Old style paper

A visit to an ancient mill on the River Canneto, in Amalfi, where the Amatruda family continues the timeless tradition of hand-made paper. Preserving techniques that have remained unchanged since the Middle Ages

With special thanks to Sicilian cassata. This famous and delicious dessert, typical of the island, played an important role in the survival of the Amatruda paper mill. In the first half of the 20th century, when systematic industrialisation and the development of more modern commercial arteries were heavily penalising the increasingly isolated Amalfi, Ferdinando Amatruda and his son Luigino (the same “Don Luigi” who, in his later years, was highly revered among the most sophisticated publishers) succeeded in keeping the family activity alive thanks to a particular white paper known as “briglia”, which was widely used by pastry shops in Southern Italy, as well as by law firms. Even today, at the zenith of email and ebooks, it is not easy to keep afloat; but luckily, luxury books and wedding announcements have replaced Sicilian desserts and legal folders.
Don Luigi’s daughter, Antonietta, carries on the family trade with philological rigour, in keeping with her father’s principles and with the history of the Amatruda family, who have been associated with paper production since the 15th century. Antonietta is ably assisted by her sister Teresa, her brother-in-law Lucio and her nephew Giuseppe Amendola, as well as by a handful of employees who have been working with the company for decades. Indeed, the production of handmade paper at the ancient bridge mill on the River Canneto has substantially remained unchanged since the Middle Ages, when paper was made from rags (“Bambagina”, as it was called around here). Now, as then, the water that descends from the heights of the Amalfi hinterland through the Valle dei Mulini is used to produce a cotton or cellulose pulp almost without impurities. Also bearing witness to the many centuries of the mill’s activity are the ancient stone tubs, called vats, into which the water was conveyed by opening a stopper that was linked to a chain; the water flowing into the vat moved a wheel that put into motion a transmission shaft attached to a spiked wooden mallet that pounded and reduced the rags to pulp.

Today, as centuries ago, the artisans make the sheets of paper and determine their grammage by dipping a mould called “cassio” (a thick net of bronze wires with a wooden frame of maritime pine and a watermark in the middle) into the vat. The pulp sticks to the mould forming a sheet, which the “ponitore” (literally the “placer”) transfers onto felt, and the process is repeated to form a pile of sheets alternated to felt. This pile is then pressed to remove excess water. The drying phase takes place in large, 19th-century airing rooms known as “Spandituro”, located at the top of the building, where the necessary ventilation is guaranteed by big windows. The characteristic frames, or “tese”, made of galvanised iron wire where the damp sheets were hung to dry are now aided by the warm air produced in special ovens, also fitted with frames. Traditionally, the manufacturing process also included the addition of a glue obtained from boiled animal hides, a special pressing phase and the final smoothing of the paper with a smooth-headed hammer (“o’ maglietto”).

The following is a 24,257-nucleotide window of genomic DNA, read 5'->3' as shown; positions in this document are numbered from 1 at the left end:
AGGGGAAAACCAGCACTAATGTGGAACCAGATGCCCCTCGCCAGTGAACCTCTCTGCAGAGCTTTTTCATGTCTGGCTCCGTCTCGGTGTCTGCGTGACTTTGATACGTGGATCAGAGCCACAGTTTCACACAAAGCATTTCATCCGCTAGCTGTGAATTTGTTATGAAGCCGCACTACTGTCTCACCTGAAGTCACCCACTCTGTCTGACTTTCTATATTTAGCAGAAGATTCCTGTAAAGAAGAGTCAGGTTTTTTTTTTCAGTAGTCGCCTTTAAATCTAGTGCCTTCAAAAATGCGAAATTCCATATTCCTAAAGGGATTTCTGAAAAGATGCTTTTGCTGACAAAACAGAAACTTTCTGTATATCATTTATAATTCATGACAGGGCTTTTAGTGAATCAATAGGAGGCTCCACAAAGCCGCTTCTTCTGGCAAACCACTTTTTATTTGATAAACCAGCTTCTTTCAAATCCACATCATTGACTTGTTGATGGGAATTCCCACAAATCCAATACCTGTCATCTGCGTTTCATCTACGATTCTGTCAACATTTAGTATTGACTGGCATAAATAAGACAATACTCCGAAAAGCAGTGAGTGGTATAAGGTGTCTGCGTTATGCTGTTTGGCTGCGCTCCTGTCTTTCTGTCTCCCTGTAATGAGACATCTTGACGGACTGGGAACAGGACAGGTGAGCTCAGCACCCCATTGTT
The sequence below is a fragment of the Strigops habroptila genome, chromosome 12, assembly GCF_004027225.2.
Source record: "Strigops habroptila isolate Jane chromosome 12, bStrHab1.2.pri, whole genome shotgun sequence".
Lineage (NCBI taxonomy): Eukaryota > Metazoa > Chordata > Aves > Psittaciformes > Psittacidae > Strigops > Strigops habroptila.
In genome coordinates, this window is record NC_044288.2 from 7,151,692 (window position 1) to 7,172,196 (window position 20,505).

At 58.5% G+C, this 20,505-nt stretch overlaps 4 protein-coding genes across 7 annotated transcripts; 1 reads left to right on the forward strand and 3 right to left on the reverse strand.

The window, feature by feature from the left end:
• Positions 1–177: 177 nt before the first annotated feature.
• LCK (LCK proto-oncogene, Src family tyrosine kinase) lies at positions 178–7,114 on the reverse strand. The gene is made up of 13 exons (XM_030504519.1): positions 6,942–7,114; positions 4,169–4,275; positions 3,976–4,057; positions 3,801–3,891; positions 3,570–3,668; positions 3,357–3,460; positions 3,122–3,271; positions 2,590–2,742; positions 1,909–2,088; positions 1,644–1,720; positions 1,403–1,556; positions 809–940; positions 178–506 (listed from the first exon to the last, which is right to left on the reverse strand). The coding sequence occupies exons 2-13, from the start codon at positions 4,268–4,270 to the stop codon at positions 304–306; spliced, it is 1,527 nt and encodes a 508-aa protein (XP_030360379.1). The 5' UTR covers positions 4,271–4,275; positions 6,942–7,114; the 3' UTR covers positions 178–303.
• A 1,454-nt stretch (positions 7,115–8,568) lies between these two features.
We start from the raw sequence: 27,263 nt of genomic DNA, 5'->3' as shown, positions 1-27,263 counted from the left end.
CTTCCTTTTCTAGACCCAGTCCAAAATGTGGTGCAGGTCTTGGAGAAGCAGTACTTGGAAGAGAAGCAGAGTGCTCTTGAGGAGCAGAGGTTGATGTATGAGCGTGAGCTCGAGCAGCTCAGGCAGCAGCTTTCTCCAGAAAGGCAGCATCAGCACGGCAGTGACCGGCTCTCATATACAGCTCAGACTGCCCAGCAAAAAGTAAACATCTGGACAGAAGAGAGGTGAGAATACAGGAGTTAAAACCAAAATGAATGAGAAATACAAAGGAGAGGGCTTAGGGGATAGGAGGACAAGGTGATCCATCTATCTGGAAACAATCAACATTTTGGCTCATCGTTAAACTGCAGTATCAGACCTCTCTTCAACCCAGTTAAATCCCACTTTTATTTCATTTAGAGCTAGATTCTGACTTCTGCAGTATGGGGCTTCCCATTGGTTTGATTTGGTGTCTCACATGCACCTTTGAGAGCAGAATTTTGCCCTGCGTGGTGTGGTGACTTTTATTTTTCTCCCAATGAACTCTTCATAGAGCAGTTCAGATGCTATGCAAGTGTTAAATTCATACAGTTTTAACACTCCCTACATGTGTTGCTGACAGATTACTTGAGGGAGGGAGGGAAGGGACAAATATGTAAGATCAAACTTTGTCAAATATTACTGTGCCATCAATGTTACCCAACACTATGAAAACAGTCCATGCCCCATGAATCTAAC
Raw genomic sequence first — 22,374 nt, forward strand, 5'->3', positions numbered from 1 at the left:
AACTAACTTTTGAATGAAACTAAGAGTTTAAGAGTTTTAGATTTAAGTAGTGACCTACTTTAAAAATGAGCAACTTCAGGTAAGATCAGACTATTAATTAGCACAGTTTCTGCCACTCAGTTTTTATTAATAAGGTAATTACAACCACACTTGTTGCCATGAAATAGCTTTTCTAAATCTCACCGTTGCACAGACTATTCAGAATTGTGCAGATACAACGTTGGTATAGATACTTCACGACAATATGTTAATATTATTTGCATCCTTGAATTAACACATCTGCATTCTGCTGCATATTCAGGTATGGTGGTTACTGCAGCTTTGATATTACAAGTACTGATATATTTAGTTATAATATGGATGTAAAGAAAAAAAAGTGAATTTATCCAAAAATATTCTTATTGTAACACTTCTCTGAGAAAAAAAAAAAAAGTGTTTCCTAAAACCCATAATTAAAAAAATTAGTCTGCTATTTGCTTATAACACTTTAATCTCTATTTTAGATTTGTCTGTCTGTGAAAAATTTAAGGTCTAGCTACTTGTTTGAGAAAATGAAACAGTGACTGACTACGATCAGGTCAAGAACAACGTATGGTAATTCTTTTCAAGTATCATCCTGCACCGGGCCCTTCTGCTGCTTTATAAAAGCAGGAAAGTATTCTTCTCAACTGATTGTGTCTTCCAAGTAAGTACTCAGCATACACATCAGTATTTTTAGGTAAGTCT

Amatruda employs a variety of production methods with machines that come from many different eras, and the rooms of the paper mill are like a compendium on the evolution of the paper industry, from the 17th-century innovation known as the “Hollander beater”, which had a wheel fitted with metal blades that beat the rags to pulp, to the cylinder mould machine that was introduced in the 19th century. This paper making machine was based on the principle of manual production, replacing the mould with a cylinder that had a similar net of bronze wire and with which it was possible to produce continuous sheets that were laid on felt, pressed by means of a granite roll and gathered by a wooden “mallet”. Although Amatruda possesses an original cylinder mould machine in iron, today the paper mill opts for a more recent version, which differs from the 19th-century machine in the steel structure (more reliable than the iron one, reducing impurities on the sheets), in the vibrating screen that replaces the sedimentation tank and, above all, in the production of single sheets, thus avoiding unnatural fraying due to tearing.

As a result, Amatruda can make paper in a vast range of formats (from business cards to 70 x 100 cm sheets) to a standard of quality that is almost beyond compare, as ascertained by philosopher and politician Massimo Cacciari, who knows something about paper and books… Pure white sheets of paper that speak eloquently of the land where they saw the light of day, with its nature, its waters and its hand crafting heritage stemming directly from the times when Amalfi’s merchants learned the technique from the Arabs, around a millennium ago, who in turn picked up the secrets of paper as they travelled along the boundless trade routes of Asia. It is only a pity that Antonietta Amatruda and her family do not sell the special sheets they make adding into the mixture the wildflowers (borage, elder, snapdragon, onion flowers with a mother-of-pearl effect…) that are picked in May in the woods surrounding the mill… Well, perhaps they may reconsider!

Mestieri d'Arte n.13, Arts & Crafts & Design n.8